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The home-theater industry has embraced a wider range of audio formats that will immerse you in sound more completely than ever before. New connectivity and copyright-protection standards emerged. However, the latter can add confusion to how your devices work.
New audio formats promise to put you in the thick of the action during a blockbuster movie or a big sports event.
Although a new connectivity standard emerged that plays nice with the existing HDMI standard and typically is a free upgrade, a new copyright regulation means that any components that pass along the video signal must support the new standard to process 4K video. You also will find fewer choices if you have your mind set on a home-theater-in-a-box (HTiB) system.
FORMAT SHIFT. New audio formats provide what we found to be the most immersive audio experience yet for audio-video receivers (AVRs) and soundbars. Dolby Atmos and DTS:X are object-based audio formats that were announced in June 2014 (Dolby Atmos) and April 2015 (DTS:X). The two are competing formats, but Dolby Atmos is more readily available for home-theater use. Both operate in the same manner: Movie studios once assigned sound to specific channels, such as left or right. However, Dolby Atmos and DTS:X allow filmmakers to assign sound to specific objects that are on-screen. For the first time, sounds can come at you from above if you add overhead speakers. Dolby Atmos and DTS:X add in multi-dimensional audio, so those sounds can move from the left to the right as well as up and down. That way, when, for example, a plane flies across the screen, the sound moves from one overhead speaker to another, which makes for a more realistic effect. We’re impressed.
These formats work with any TV and speakers, although for best results, Dolby and DTS recommend that you have an AVR that decodes the applicable format and a minimum of seven speakers—two that are on your ceiling—and one subwoofer. If you don’t have that setup, the disc defaults to 5.1 or 7.1 surround sound. In other words, content must be encoded either with a Dolby Atmos or a DTS:X soundtrack to experience those effects.
That said, we found that full-size speakers and add-on module speakers that have vertical-projecting drivers (starting at $150 per pair) can simulate the object-based experience. We believe that these are a good alternative if you don’t have the space or the budget for a full home-theater setup.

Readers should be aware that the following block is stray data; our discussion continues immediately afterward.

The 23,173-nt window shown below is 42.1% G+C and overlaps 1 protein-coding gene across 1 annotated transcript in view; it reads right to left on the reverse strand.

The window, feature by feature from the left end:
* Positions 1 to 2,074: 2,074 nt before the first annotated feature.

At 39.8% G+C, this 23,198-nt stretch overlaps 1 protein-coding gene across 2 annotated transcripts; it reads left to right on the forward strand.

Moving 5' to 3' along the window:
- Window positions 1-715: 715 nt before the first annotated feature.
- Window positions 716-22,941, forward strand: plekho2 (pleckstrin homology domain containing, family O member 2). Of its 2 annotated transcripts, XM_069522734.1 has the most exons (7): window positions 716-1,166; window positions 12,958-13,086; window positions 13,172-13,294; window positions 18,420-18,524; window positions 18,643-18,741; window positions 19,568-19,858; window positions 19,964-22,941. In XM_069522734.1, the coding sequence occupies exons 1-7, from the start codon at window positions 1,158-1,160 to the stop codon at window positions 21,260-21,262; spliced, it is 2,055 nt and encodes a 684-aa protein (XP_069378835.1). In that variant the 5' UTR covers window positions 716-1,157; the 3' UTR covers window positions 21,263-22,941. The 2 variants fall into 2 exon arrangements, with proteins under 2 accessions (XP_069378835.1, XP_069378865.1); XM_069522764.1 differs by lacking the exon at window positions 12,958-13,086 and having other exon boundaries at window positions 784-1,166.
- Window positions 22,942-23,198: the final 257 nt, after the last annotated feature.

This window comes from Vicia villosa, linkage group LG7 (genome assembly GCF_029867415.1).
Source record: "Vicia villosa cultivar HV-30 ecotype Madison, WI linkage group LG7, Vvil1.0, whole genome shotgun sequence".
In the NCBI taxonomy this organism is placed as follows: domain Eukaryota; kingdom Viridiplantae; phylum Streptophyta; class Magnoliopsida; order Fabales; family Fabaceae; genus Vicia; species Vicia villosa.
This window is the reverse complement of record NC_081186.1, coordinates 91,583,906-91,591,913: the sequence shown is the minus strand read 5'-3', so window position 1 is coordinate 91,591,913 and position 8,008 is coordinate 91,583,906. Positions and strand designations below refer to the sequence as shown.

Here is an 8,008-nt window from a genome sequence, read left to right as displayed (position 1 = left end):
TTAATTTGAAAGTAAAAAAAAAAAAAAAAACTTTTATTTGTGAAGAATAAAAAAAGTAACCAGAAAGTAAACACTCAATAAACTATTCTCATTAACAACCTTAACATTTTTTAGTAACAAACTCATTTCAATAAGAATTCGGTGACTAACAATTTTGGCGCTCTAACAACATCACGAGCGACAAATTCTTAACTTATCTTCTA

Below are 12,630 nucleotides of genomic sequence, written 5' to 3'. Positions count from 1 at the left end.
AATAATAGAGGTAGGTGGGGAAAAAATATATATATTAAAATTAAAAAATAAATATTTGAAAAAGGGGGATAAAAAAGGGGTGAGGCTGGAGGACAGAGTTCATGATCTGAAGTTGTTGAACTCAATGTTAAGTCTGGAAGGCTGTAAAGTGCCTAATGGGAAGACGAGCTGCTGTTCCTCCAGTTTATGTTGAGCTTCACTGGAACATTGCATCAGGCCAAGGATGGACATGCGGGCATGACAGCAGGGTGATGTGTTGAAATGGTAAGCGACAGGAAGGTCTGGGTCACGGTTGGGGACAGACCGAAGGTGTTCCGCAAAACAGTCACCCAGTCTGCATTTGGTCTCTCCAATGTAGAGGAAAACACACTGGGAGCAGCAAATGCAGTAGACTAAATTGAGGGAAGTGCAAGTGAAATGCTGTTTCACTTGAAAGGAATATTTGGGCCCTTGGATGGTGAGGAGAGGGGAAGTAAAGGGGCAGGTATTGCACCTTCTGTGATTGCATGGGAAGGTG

As of press time, Dolby Atmos was included on Blu-ray Discs and through streaming services on 76 titles. We also found 13 Blu-ray titles that include DTS:X. Those numbers are on the rise, with new and remastered Blu-ray and Ultra HD Blu-ray Disc releases slated for the rest of 2016, manufacturers tell Consumers Digest.
Dolby Atmos is on AVRs that start at $479. When the technology launched, the entry price cost $1,399. DTS:X made its home debut in early 2016 on a Denon receiver that costs $3,000. DTS says software upgrades that support DTS:X will appear in AVRs by the end of 2016, and we anticipate prices to drop, although no manufacturer has specified when or by how much.
In the past 2 years, Samsung and Yamaha introduced three soundbars that have the new audio formats. In summer 2016, Samsung released two soundbars that have Dolby Atmos that start at $1,000. Yamaha is the only company that makes a soundbar that decodes both formats—for $1,600. Experts tell us that additional models that have one or both formats will arrive in 2017. However, manufacturers hadn’t released any information on pricing or timing as of press time.
CONNECT IT. The standard of connectivity for home-theater equipment now is HDMI 2.0a. HDMI 2.0a—and its predecessor, HDMI 2.0—deliver 4K content, which has four times the resolution of your 1080p high-definition TV, without any audio-video loss. Although the bump to HDMI 2.0a from HDMI 2.0 is minor, it’s worth noting, because the new specification is designed to accommodate High Dynamic Range (HDR) content. HDR, which is available through streaming services and Ultra HD Blu-ray players, delivers brighter, sharper imagery than we ever have seen before.
However, to experience HDR, you have to have a 4K ultrahigh-definition TV (UHDTV) that supports HDR. (Not all do.) Also, if you bought an AVR that has HDMI 2.0, which has been the standard since 2013, you aren’t necessarily out of luck. Many manufacturers provide software to upgrade their products to HDMI 2.0a, and typically it’s a free upgrade. To find out whether you’re eligible for an upgrade, you can check the manufacturer’s website or check your component’s settings. Some products allow you to enable these automatically, so whenever you’re connected to the internet, updates are loaded to the product without you having to push a button.